16 Business Lessons I Learned From Poker

Knowing when to fold is just the beginning.

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The game of poker shares many similarities to the game of business. The mechanics are different, but the principles are the same.

If you're not a player, I encourage you to start by joining that casual poker game at the barbecue this weekend. Then work to improve your game. Becoming a better poker player is a fun way to become a better business owner.

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Here are 16 business lessons I've learned from playing poker. (When I refer to “poker,” I’m specifically talking about the No Limit Texas Hold 'Em variation.)

1. A Game of Incomplete Information

Poker is a game of incomplete information. The one who fills in the blanks faster and more accurately wins.

Note that poker is a game of incomplete information, not no information. Good poker players pay attention and catch all the available information being thrown around. They look at the community cards, the actions of the other players, their postures, own chip stack, blind levels, other players’ chip stacks, and everything else that is happening or being said during the game.

Business is also a game of incomplete information. You do your best to analyze your environment, absorb the information available, fill in the blanks, and make a decision. If you consistently make good guesses, your business will be profitable. If you consistently make bad bets, your business goes broke.

To increase the chance that you're making a good call, start every initiative with exhaustive market research.

2. Second Level (and Higher) Analysis

Hand reading skill, or understanding what hand you’re holding, is first level analysis. All poker players start by learning to answer the question "what do I have?" But to consistently win in poker, you have to figure out what the other player is holding. The question you should be asking is "what is the other guy holding?" This is second level analysis.

When making business decisions, don't compare your initiative against what you'd like to see in an ideal world. Compare your initiative against what the competition is holding.

Conversely, if you can't beat your competition even if you muster all your resources (like when you're holding a full house against a four of a kind), then it's better to avoid the effort altogether. It doesn't matter if your shiny new widget does 95% of the competition's and cost $100,000 to develop -- if it's not better than the other guy's it's still the losing hand. Compare your business against the competition, not an arbitrary ladder of awesomeness.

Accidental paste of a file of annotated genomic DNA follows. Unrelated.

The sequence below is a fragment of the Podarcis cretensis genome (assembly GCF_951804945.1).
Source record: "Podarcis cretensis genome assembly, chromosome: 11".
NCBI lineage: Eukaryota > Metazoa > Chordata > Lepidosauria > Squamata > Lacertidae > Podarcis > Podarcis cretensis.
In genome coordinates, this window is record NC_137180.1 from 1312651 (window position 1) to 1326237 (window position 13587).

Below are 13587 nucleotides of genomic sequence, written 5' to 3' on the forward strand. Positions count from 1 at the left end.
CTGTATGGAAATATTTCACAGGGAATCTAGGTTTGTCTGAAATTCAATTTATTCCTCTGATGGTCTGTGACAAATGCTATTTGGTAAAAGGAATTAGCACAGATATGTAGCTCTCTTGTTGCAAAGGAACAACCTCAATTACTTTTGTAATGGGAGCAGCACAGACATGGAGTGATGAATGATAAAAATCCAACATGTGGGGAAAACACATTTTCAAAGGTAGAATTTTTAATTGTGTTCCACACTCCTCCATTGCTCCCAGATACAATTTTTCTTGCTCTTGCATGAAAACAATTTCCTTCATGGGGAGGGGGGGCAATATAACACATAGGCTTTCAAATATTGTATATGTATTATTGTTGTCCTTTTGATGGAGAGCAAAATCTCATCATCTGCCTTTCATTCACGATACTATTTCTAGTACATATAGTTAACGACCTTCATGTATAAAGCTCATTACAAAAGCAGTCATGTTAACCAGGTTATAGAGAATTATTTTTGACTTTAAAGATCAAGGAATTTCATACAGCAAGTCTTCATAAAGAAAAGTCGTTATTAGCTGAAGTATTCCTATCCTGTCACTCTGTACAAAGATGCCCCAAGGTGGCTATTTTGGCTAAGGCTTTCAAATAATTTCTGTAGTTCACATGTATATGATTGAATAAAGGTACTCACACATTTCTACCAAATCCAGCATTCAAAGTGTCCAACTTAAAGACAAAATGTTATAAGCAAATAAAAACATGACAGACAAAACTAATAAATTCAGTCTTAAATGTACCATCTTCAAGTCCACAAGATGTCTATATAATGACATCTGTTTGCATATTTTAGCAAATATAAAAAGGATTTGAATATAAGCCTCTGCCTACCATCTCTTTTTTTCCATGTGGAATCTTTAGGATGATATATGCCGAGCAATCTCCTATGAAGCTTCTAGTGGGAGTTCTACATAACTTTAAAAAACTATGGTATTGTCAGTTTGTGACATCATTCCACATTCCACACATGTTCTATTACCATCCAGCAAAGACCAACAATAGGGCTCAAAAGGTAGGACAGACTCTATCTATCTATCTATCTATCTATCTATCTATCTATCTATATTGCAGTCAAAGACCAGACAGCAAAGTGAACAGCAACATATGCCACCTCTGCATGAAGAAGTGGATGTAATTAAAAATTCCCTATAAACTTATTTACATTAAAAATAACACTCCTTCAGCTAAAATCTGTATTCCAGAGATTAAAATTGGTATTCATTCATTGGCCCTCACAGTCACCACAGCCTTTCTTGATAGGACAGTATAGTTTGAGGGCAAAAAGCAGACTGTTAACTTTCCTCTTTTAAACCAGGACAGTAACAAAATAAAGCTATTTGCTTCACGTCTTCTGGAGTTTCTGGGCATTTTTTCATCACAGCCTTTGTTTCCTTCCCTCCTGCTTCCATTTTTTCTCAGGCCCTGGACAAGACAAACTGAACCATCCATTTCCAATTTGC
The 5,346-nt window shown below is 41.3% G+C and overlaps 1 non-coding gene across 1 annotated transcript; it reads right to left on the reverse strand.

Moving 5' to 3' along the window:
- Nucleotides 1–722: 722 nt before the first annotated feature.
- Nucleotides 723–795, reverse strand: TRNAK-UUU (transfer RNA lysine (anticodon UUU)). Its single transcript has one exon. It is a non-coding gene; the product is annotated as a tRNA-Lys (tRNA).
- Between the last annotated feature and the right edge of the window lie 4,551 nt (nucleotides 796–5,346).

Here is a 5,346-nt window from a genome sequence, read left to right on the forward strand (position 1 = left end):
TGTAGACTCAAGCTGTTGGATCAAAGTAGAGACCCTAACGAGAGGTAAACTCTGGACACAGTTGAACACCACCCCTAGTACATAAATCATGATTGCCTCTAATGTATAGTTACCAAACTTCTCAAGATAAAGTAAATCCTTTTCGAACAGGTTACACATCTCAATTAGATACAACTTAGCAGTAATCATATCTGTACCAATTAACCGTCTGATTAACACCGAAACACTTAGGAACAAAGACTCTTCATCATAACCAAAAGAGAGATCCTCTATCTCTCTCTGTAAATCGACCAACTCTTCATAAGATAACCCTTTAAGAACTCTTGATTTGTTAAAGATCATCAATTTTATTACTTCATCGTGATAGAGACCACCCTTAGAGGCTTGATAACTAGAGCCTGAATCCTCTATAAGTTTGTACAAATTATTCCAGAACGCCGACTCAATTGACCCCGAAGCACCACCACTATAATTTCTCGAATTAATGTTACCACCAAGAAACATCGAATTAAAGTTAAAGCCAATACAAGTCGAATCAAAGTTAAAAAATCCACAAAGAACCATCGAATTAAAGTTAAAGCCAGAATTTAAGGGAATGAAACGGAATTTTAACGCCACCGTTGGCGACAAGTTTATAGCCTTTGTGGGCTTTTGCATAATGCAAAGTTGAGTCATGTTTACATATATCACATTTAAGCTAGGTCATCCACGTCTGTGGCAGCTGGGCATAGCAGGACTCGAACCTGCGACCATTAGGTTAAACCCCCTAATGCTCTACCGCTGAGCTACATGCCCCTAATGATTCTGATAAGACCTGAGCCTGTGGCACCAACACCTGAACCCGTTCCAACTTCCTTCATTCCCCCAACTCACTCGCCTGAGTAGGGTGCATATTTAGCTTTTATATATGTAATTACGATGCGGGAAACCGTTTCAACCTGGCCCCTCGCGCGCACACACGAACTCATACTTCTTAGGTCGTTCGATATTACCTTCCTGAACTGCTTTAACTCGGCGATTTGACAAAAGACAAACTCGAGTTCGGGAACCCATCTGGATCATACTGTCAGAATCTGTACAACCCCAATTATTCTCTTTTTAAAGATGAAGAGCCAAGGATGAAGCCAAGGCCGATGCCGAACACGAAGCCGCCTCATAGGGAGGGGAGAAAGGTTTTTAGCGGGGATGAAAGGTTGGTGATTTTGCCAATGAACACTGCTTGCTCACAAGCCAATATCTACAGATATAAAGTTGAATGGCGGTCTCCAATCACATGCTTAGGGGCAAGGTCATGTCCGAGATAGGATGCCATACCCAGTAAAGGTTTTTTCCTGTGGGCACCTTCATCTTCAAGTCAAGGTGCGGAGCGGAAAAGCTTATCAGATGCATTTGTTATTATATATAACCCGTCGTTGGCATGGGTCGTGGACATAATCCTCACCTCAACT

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3. Your Stack is Your Life (and Your Arsenal)

Your stack of chips represents your life (for the session or tournament anyway). If you're down to the felt (no more chips), then you get to go home. On the other hand, the more chips you have, the more you can win when you have the monster hand. By the way, not losing chips by folding quickly (see lesson #8) is just as good as winning the same number of chips.

In business, your company's assets -- the people, collective knowledge, equipment, processes, and all the other resources you've accumulated -- are your poker chips. Don’t waste resources on losing projects (protect your stack), so you can maximize the gains from profitable initiatives.

4. Be Tight Aggressive

There are two axes to characterize a poker player’s style: 1. Betting Style: Passive (bad) vs. Aggressive (good) 2. Betting Frequency: Loose (bad) vs. Tight (good)

The best players are tight and aggressive. They don't play in many pots, but when they do play, they initiate the action, making bets and raises instead of just calling. The worst players -- the fish -- are loose and passive. They play a lot of hands, and tend to call instead of betting or raising. The effect of fishy play: slowly losing chips with weak hands while leaving money on the table on strong hands.

Which type of player is your small business? You want to be the tight-aggressive player who enters pots sparingly but leads the action once involved. Selectively choose projects to spend resources on, but once you do pick the worthy projects, go all out.

5. Start with the Goods

One of the joys of poker is that in any given pot, the weaker starting hand can win with luck or audacity (by bluffing). Even a 7-2 (worst starting hand) wins against A-A (best starting hand) nearly 1 out of 8 times. But if your strategy is to keep putting on bad beats, you'll be the first one out of the game. Better to play selectively and start with good hands.